Benelli says its Crio barrels put 13.2% more pellets on target. Every single clays championship in the world has been won by a gun other than Benelli. It should shock the known world that the top shooters of all time win despite this 13.2% handicap. What is even more amazing is that Benelli loudly brags of "denser, more effective patterns" in its various "Performance Shop" models, that don't use Crio chokes.

The Crio system is so good, that Beretta just can't be bothered with it. Instead, Beretta says “The best ballistic performance” is from their Steelium barrels. Further, Beretta publishes that their Steelium Pro barrels have “reduced perceived muzzle rise, increase in shooting stability, increased penetration and target breakage,” and “Quicker first shot and second shot acquisition.” That is really, really something: a shotgun barrel that actually gives you faster first shot acquisition.

It does look a lot like a family of pathological liars trying to set themselves on fire. And some gun companies actually wonder why most people don't believe their imaginary claims? It may not be “The Boy That Cried Wolf,” but it is the affliction of the boys that perpetually cry recoil, reliability, cycle-speed, and patterns. The only noticeable pattern is that the same steaming dish of deceit, served annually. If you want to try to buy a shotgun, you really need a good sense of humor. Or, you'll have to be patient enough to wait for the shotgun-peddlers to beam themselves back to the Mother Ship.

The pickle that Benelli is in has evoked a bit of sympathy from friends of mine in the industry. What is it like to have the company that actually owns you spend a pile of money to try to convince folks that your brand is inferior? That seems to be exactly the case, for Benelli's kick at least 44% more than Beretta's, according to Beretta, and Beretta's are 36% faster as well . . . again, according to Beretta. The protection of a unique action associated with Benelli is now gone, though, and that further complicates the situation. Benelli can no longer try to charge a large premium for an action that is made by several other companies.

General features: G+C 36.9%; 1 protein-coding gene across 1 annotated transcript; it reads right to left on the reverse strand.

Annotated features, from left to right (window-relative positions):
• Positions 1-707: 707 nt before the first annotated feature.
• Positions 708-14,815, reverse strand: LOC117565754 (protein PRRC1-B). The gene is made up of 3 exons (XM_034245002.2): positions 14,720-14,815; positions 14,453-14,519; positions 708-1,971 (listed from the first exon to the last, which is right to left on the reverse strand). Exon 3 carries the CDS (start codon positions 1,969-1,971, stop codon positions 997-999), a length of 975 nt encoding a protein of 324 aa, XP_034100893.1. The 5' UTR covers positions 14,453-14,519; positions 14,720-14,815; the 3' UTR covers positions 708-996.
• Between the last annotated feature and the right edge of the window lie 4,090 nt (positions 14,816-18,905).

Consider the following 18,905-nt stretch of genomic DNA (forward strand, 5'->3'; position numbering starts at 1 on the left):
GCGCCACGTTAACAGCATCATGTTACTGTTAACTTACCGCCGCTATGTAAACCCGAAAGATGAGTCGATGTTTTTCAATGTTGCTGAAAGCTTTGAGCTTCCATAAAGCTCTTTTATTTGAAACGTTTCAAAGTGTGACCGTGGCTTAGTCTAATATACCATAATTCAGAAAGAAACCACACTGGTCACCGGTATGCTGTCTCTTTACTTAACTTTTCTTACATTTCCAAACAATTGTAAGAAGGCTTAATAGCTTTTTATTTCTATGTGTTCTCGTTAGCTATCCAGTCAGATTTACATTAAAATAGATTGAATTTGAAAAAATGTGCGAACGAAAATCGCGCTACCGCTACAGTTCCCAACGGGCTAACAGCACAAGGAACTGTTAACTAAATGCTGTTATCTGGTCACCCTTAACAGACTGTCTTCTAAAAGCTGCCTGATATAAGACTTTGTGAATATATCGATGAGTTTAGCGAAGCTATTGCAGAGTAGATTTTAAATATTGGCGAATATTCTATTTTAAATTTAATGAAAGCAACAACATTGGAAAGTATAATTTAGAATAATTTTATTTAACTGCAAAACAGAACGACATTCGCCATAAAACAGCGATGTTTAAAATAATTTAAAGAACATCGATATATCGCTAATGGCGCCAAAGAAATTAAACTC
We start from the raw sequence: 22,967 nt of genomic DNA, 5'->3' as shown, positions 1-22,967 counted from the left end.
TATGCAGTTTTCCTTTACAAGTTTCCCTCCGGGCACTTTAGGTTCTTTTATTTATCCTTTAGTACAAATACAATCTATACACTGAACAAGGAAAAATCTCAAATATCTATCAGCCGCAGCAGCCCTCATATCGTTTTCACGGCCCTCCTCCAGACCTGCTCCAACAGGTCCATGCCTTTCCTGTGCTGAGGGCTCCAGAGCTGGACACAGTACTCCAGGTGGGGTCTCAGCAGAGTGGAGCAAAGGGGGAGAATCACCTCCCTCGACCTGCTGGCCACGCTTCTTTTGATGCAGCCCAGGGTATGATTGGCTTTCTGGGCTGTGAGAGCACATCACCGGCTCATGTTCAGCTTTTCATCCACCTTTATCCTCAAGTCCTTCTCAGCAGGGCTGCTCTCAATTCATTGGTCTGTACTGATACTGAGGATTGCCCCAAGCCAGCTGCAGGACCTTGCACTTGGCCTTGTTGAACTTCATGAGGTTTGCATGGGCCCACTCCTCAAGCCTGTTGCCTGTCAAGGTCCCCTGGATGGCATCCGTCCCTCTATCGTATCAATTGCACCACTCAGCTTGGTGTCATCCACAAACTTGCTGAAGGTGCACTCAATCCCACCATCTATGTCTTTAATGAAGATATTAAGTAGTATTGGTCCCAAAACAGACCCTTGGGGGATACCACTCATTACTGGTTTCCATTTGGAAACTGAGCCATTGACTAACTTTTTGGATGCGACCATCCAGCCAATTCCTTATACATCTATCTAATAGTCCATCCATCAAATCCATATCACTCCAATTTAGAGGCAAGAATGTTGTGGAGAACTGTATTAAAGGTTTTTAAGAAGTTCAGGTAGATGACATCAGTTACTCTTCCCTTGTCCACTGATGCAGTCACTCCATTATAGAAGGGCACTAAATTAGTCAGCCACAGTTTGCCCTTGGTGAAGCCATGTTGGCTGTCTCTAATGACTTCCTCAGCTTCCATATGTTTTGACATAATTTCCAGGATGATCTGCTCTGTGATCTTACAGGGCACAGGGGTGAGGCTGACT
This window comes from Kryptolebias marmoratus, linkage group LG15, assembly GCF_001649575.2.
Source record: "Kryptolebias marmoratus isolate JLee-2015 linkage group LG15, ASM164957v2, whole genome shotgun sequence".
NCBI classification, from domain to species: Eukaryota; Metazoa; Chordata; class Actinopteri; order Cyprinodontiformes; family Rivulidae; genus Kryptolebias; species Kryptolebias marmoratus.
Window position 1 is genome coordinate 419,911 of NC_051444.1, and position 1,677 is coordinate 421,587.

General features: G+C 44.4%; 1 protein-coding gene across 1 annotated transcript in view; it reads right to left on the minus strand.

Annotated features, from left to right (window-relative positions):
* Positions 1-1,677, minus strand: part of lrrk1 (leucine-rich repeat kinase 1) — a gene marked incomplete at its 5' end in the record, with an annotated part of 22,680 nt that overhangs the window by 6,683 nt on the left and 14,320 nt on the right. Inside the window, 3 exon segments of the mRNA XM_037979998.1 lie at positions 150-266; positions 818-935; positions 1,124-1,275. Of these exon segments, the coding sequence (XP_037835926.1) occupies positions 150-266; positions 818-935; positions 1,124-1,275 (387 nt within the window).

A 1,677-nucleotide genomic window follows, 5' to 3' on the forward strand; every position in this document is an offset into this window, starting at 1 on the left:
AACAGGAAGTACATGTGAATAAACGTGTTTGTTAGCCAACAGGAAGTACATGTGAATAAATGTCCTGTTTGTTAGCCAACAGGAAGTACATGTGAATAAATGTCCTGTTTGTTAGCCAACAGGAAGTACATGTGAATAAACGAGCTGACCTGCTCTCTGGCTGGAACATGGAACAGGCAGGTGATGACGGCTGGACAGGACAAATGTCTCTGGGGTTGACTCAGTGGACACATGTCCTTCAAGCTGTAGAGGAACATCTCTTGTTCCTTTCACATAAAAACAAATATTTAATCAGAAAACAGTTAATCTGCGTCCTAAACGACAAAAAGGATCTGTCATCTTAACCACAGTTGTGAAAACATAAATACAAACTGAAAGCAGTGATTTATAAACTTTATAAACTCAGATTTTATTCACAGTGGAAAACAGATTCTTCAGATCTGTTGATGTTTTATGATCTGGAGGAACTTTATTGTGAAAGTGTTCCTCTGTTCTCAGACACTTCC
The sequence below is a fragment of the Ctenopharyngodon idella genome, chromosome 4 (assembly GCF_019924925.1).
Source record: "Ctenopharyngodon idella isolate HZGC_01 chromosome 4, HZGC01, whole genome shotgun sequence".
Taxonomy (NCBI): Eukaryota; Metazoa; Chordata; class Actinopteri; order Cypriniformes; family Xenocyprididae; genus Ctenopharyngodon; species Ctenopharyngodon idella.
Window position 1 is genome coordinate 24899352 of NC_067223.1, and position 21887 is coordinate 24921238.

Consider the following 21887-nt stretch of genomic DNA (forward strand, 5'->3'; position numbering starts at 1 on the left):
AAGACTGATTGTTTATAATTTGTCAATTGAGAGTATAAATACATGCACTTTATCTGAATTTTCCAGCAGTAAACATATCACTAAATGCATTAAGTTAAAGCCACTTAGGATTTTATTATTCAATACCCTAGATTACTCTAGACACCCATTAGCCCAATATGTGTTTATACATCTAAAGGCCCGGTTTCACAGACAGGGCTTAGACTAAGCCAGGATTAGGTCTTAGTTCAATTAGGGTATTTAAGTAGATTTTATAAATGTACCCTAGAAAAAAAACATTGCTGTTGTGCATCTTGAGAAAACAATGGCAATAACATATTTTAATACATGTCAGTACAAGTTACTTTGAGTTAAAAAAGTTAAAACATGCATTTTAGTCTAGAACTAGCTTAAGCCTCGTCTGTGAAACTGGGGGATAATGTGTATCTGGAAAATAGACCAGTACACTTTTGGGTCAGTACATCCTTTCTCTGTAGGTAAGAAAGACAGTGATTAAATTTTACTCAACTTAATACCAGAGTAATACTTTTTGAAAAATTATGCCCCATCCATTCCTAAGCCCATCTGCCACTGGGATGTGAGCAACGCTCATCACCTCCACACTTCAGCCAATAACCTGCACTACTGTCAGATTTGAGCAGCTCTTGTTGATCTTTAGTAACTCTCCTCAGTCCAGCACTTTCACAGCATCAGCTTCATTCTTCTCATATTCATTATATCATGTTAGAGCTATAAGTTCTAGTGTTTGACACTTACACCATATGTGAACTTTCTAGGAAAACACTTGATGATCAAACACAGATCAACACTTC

In the end, it should be good for the consumer. It means competitively-priced Benelli product, or appealing innovation (Vinci, perhaps the Ethos) that justifies the cost of admission. It is hard to shake the feeling that Beretta Holding is puzzled about how to continue and that some of the strongest competition is the beast that lies within their own parent company. The Franchi label has been restored, to a point. Yet, it was Beretta who discarded it in the first place. Let's hope they have a better gameplan for Benelli. No wonder consumers are either bewildered or disgusted. Beretta has three full lines of inertia guns, including Franchi that says "The Inertia Driven® System harnesses the law of inertia to power the world’s fastest, simplest, and most reliable semi-auto shotguns. Newton’s first law of physics is consistent and unchanging. And we put it to work for you in the best system ever devised." Of course, Newton's first law of motion has nothing to do with the Franchi or Benelli action any more than any other autoloading shotgun action. It is stated as "An object at rest stays at rest and an object in motion stays in motion with the same speed and in the same direction unless acted upon by an unbalanced force."

Beretta still keeps trying to tell everyone that its own namesake branded autoloading shotguns are far superior, faster, more reliable, etc., then its own various lines of hoary inertia actions. It is a continuing puzzlement. The better Franchi's get, the more over-priced the Benelli brand looks. The more affordable Franchi's get, the less appealing the crude Stoeger version appears. While Beretta declares war on itself, every one else can make the same action, and more and more are.


Pure opinion by Randy Wakeman.


Copyright 2014 by Randy Wakeman. All Rights Reserved.

Custom Search